Ways that insurance companies will dispute a person’s workers’ compensation common-law claim


In Western Australia, a person can only pursue a common-law claim against the employer in limited circumstances. Prior to commencing proceedings, the injured person must obtain an assessment of their whole person impairment, and make an election to pursue common-law damages before the termination date. The person cannot make an election to pursue common-law damages unless their whole person impairment is not less than 15%.

Effects of a common law election

It is often the case that where an injured person elects to pursue common-law damages, they are under a lot of financial pressure. The reason for this is two fold in the event that the person’s level of whole person impairment is not less than 15% but less than 25%:

  • Firstly after the person relaxed to pursue common-law damages against their employer, their weekly payments of compensation reduce to 70% for three months, then 50% for the next three months and after six months they cease.
  • Secondly, from the date of the election The workers compensation insurer is no longer liable to pay for stature tree expenses which include rehabilitation costs and medical costs.

By the time the injured person makes a common law election there will often be no significant medical treatment that is needed, such as surgical intervention. The reason for this is that if the injured person needed significant amounts of medical treatment then the approved medical practitioner who provided the assessment would not have given them a percentage impairment. They would’ve provided the injured person with certificates stating that the condition has not stabilised.

Obtaining reports that whole person impairment is less than 15%

As I have stated previously, it is a requirement that the injured person obtains an assessment that their whole person impairment is not less than 15%. This is the threshold for the matter to proceed to a common law workers compensation claim. The matter then proceeds to court in the district court of Western Australia.

At trial, a judge would assess whether the injured person, after assessing all of the medical evidence, has a whole person impairment of not less than 15%. If the person is found to have a whole person impairment that is less than 15% then their case fails and they will be awarded nothing.

One of the first methods for insurance companies use to defeat of the workers compensation common-law claim is to send the injured worker for several assessments with doctors that they have found to give relatively low assessments of whole person impairment. It is often the case these doctors will state that the injured person has a whole person impairment of less than 15%. The only way that this can be countered is to get more opinions indicating that the injured person as a whole person impairment of not less than 15%.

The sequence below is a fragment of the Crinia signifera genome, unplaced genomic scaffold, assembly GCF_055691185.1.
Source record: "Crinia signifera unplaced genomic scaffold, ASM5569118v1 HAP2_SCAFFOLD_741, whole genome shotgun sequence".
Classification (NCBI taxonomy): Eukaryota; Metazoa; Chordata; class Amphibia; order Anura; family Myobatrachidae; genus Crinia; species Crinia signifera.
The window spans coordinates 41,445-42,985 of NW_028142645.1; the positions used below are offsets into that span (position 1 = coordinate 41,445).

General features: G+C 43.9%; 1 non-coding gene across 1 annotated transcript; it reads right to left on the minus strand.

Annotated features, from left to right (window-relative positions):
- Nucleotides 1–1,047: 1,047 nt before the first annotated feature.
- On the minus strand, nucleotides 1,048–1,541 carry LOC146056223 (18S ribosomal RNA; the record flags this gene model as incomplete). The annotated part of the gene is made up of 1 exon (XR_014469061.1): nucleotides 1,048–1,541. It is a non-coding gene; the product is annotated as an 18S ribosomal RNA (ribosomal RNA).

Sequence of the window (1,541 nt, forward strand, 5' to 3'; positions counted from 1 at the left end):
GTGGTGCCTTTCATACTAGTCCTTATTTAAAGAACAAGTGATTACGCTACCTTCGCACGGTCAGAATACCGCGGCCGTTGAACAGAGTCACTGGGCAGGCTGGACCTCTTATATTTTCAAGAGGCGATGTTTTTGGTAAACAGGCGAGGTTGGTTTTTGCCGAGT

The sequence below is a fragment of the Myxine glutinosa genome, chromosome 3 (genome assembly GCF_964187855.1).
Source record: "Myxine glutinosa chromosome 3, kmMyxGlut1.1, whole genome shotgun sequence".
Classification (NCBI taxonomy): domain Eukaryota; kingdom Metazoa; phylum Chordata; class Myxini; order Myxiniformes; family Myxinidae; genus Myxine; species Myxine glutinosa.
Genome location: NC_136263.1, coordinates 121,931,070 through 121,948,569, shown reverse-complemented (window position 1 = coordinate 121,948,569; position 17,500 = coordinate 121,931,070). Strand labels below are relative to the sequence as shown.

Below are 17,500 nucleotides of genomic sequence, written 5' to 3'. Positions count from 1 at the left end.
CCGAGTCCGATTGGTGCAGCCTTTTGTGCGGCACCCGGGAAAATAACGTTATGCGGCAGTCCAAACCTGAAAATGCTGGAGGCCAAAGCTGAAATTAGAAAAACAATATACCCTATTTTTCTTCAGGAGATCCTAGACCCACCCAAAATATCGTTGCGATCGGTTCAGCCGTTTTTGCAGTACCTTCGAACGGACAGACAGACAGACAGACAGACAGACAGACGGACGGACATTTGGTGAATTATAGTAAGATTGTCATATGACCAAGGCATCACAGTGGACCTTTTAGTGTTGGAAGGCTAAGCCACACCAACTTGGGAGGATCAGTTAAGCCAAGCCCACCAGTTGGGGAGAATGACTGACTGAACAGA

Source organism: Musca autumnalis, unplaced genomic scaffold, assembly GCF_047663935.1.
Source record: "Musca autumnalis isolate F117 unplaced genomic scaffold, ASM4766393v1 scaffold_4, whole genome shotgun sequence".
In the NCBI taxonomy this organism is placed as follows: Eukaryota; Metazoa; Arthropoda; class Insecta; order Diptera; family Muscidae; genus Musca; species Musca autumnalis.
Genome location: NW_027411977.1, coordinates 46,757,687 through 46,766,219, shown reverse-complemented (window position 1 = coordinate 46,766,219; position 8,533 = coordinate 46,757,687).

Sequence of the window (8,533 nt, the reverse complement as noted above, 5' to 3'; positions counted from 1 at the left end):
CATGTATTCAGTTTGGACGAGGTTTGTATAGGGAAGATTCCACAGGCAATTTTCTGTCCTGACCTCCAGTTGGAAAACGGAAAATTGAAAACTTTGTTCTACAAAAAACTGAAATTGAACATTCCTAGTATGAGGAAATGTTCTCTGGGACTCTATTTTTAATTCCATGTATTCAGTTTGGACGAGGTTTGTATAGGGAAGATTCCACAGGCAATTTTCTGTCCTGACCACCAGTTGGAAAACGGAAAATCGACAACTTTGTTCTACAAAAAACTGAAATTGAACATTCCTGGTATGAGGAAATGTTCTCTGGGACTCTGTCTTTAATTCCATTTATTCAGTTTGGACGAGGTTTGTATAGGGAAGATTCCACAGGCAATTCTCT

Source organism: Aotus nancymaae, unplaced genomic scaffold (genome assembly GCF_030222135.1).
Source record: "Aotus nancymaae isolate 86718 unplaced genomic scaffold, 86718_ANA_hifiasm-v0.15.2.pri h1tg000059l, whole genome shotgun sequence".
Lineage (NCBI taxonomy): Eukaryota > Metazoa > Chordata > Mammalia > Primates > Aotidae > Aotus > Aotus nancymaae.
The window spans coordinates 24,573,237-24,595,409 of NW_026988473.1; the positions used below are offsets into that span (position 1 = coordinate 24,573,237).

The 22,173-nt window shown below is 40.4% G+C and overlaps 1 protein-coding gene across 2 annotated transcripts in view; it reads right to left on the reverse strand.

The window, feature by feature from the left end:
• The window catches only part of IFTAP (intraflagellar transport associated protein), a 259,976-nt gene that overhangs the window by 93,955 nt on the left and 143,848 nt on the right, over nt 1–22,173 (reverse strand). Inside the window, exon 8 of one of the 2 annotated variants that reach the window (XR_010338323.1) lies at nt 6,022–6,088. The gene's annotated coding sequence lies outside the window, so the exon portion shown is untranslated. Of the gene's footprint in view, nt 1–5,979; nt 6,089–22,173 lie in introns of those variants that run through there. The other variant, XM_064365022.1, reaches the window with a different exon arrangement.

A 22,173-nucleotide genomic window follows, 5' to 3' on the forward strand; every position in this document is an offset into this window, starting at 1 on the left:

Negligence claim

If the injured person is to be successful in a common-law claim, then they must prove that their employer was negligent. This contrasts with the situation in a workers’ compensation claim, which is a no fault system and in most cases the workers claim will be accepted if they can show that they suffered an injury in the course of their work.

It is often a very hard choice for an injured worker to determine whether they should pursue a common-law claim because they have a limited amount of information about whether there was any negligence causing their claim. In many claims this is limited to the injured persons own version of events.

In the event that an injured worker elects to pursue common-law damages the workers compensation insurer will usually engage investigators to take statements regarding the claim. If allowed to do so they will take a statement from the injured worker about the circumstances of the accident, though it is normal for personal injury lawyers to recommend the injured person does not agree to be interviewed so as to provide a statement to the insurer. The reason for this is twofold, firstly, the insurer will know the version of events that the injured person is likely to present a trial and will be in a better position to prepare their case, secondly, the insurer will be in a position to use that statement has a prior inconsistent statement at trial to the extent that there is an inconsistency.

If you have made a claim for workers compensation, and I considering making a common-law claim, it is recommended that you obtain the services of a trained personal injury lawyer specialising in the workers compensation area.

Foyle Legal specialises in the area of workers compensation law in Western Australia and takes on workers compensation claims on a no win no fee basis.